In France, officials were trying to decide what drone to buy for the French military, with Watchkeeper touted as an important contender, especially because of security cooperation agreements between France and the UK. Some said that Thales was more in favour with the incoming Hollande government than the chief competitors. Nevertheless in January, 2016, France rejected Watchkeeper and chose the Sagem Patroller, to be delivered in 2019. (Perhaps they looked at the performance record of Thales -10 years to modify an existing prototype-and decided no, thanks)

One of the limitations of radio-controlled Watchkeeper is that it must fly near its ground troop controllers, so is only useful where the UK has troops in combat on the ground. It can’t be used to assassinate distant targets, like ISIS fighters. For that purpose the UK uses its Reaper drones acquired from the US and controlled from Waddington air base in Lincolnshire. As suggested in this The Bureau Investigates article, Watchkeeper appears to have been designed for wars of the past, and not the wars currently being fought.

Because of the secrecy around military contracts and commercial transactions, little attention has been paid to the role of Elbit Systems as the majority owner of the Watchkeeper consortium, supplier of key parts,  and integral participant of the brutal attacks on occupied Palestinians by the Netanyahu  government using the Hermes 450 prototype. Lack of transparency in military procurement contracts means there is little public accountability for mistakes made and bad choices promoted.

 

 

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Lack of critical coverage of British-Israeli ‘Watchkeeper’ drone

The British-Israeli ‘Watchkeeper’ drone passed another milestone this week with little fanfare, mostly press released-based articles and little critical comment. The new military drone is years late and has been restricted to flying in closed airspace in Wales, until it could be ‘certified’ to fly in civilian air space. This week the MOD was permitted to begin flights over the Salisbury Plain.

Lacking in the coverage this week has been has been any reference to the origin of most Watchkeeper technology, the Israeli arms company Elbit Systems (which advertises its drone products as ‘combat tested’ in the occupation of Palestine and the suppression of Gaza). Watchkeeper has ‘deep roots’ in the Israeli war machine and consequently in the human rights abuses that characterise that occupation. An extensive briefing paper on Israel’s role in the production and proliferation of drones has recently been released by Drone Wars UK.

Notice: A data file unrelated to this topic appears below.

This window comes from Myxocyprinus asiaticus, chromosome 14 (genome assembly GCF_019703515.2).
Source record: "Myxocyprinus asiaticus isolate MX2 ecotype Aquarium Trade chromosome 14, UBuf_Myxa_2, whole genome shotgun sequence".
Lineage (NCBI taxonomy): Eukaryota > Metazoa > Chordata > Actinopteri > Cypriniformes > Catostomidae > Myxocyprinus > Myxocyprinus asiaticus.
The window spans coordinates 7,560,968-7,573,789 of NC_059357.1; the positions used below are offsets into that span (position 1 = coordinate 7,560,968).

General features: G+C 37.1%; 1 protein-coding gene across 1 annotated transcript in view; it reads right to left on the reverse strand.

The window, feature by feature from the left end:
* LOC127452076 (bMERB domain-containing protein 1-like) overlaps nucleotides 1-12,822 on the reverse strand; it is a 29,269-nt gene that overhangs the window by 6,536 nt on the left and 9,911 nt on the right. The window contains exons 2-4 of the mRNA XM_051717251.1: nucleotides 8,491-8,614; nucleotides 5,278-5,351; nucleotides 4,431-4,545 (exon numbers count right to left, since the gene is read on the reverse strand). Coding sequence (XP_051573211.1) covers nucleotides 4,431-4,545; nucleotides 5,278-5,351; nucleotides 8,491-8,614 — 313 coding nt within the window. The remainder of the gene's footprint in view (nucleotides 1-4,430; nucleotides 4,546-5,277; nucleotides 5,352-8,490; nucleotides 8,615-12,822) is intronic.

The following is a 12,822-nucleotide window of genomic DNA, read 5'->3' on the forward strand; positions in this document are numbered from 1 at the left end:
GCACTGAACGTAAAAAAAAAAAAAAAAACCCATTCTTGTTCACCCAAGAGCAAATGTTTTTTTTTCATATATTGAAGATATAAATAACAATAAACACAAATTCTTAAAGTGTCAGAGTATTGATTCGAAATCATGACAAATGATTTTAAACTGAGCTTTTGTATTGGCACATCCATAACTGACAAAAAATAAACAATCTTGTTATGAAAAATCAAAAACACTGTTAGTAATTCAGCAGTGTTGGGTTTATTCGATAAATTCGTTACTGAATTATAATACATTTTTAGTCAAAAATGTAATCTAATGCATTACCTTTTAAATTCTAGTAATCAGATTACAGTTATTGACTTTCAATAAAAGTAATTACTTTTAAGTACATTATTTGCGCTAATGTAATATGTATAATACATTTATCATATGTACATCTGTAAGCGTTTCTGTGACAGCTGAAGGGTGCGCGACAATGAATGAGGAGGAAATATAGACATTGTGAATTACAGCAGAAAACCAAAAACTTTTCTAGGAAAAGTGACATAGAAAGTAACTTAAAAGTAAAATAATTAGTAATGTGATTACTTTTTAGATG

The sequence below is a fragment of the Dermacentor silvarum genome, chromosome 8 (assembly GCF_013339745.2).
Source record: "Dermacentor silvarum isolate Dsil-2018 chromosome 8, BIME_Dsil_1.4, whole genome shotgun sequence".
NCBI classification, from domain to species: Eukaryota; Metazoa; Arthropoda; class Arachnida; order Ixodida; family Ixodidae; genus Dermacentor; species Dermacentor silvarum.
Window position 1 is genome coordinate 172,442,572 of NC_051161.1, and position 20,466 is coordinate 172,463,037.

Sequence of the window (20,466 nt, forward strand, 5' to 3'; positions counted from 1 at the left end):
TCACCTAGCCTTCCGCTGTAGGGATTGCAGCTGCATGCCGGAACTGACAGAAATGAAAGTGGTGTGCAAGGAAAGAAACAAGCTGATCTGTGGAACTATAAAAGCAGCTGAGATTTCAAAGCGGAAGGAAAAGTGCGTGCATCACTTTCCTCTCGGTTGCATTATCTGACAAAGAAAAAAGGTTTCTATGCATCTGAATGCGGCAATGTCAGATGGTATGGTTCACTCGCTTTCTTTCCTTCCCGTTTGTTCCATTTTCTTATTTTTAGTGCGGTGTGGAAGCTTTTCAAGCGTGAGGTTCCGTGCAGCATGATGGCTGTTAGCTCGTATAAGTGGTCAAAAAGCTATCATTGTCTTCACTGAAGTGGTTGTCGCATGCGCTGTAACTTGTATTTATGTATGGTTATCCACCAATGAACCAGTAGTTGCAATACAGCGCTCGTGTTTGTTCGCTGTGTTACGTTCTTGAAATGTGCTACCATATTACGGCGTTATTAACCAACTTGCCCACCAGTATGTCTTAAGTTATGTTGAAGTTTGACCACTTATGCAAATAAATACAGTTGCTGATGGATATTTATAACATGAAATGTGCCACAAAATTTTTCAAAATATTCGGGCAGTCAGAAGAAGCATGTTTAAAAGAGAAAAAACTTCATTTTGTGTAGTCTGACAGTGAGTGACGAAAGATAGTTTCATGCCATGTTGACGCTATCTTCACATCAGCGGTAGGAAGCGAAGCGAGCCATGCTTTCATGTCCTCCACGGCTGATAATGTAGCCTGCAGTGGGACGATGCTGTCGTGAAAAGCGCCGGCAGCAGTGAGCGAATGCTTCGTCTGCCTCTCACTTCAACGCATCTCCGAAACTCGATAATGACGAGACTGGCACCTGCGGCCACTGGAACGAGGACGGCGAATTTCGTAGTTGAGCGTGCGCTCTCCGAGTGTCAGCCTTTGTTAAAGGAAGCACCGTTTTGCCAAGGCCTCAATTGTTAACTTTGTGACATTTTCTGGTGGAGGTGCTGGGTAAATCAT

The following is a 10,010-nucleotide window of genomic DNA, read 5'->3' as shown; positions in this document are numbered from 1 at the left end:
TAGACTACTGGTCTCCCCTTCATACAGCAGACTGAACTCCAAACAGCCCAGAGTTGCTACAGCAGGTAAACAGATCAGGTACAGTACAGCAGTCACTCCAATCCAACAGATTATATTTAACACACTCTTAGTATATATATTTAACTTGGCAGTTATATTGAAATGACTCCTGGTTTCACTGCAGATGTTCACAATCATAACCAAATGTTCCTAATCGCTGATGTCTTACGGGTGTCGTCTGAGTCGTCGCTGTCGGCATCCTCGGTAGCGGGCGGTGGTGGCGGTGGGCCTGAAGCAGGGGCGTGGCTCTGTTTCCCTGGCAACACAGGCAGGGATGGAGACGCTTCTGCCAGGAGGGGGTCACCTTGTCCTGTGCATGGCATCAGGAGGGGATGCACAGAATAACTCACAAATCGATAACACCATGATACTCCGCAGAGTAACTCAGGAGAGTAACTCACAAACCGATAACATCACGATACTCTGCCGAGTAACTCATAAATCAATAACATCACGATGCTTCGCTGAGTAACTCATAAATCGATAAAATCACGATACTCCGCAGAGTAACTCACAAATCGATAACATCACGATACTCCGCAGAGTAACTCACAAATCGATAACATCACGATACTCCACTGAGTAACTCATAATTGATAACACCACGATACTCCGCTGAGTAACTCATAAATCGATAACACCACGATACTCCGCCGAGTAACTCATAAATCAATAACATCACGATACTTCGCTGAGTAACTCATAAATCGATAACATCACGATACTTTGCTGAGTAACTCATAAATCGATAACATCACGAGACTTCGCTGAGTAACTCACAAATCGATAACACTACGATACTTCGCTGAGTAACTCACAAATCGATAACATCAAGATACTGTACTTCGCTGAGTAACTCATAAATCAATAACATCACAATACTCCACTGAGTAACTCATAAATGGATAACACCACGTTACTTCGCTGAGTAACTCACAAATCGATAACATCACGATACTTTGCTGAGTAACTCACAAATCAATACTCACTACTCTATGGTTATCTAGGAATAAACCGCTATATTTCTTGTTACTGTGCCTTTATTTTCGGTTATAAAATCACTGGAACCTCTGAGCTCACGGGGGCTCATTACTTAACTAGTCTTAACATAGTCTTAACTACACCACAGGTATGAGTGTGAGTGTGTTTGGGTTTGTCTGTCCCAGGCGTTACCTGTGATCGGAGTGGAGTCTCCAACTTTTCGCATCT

Also lacking is analysis of the overall British and European drone strategy, and how Watchkeeper fits into it. Statewatch this month released a comprehensive report detailing the shocking level of European public spending on the development of drones, mostly to the benefit of domestic European arms companies and goals for research and market development.

It was hardly surprising that safety concerns were sloughed off in the press release-based coverage. Colonel Mark Thornhill of the UK MOD has downplayed safety risks, suggesting that Watchkeeper is certified the same way that manned aircraft are certified (but conveniently sidestepping the obvious difference that operators are not on board the aircraft). Drone Wars UK has documented the alarming crash rate of drones in the Drone Crash Database

Although MOD point man Col Mark Thornhill said that Watchkeeper would be used in support of military operations within the UK, none of the media appears to have asked him what military operations in the UK he might be referring to.

Thornhill was also allowed to state without challenge that Watchkeeper would not be ‘armed’, while neglecting him to challenge him on the obvious point that ‘unarmed’ drones are part of integrated military systems for identifying and destroying ‘targets’. Laterally, British allies like the US and Israel have used drones for preemptive killings of suspects outside active war zones.

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Drones are the tool of choice for new death squads

There is a growing awareness of the vast covert campaign being operated by the CIA and NATO to assassinate people they perceive as enemies, in several countries across Central Asia, Africa, and the Middle East. Death squads have long been the preserve of authoritarian governments who kill their enemies at will without reference to human rights or the rule of law. But western governments have increasingly been using the technique, often with the help of armed or unarmed drones.

Documented evidence is coming to light, often in documentary films such as Dirty Wars by Jeremy Scahill. Seumas Milne in the Guardian wrote a scathing commentary on the practise recently.

While revelations are emerging that drone death squads often kill ‘civilians’, including women and children, there is less attention paid to the daily arbitrary killing of men who are not fighting, but are designated for death because they appear to be in a proscribed group. Often the decision to kill someone is left to a small team of operators thousands of miles away, who carry out death sentences on people who have may or not be actively  involved in military activities.

Minister of Armed Forces Mark Francois recently said that drones would continue to be used to kill people deemed to ‘pose a risk’ to UK armed forces, a disturbingly wide definition that seems to permit the armed forces to kill almost anyone preemtively.

American special forces and the CIA have a long history of assassinating people, in the pursuit of American foreign policy. But it is only recently that NATO has been drawn into this practise, and it appears to be facilitated by the ease with which drones can be used to conduct assassinations, with safety and anonymity for the assassins.

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My 2014 Prediction: Canada will announce purchase of Israeli drones

The Canadian government long ago said that it intended to buy a drone system for the Canadian military, and implemented a programme to determine needs and set out criteria for purchase, in the form of Project JUSTAS (Joint Uninhabited Surveillance and Target Acquisition System).

Very little information has been released to the public that would allow anyone to follow the deliberations of this body, even as a procession of lobbyists have had access to all levels of government.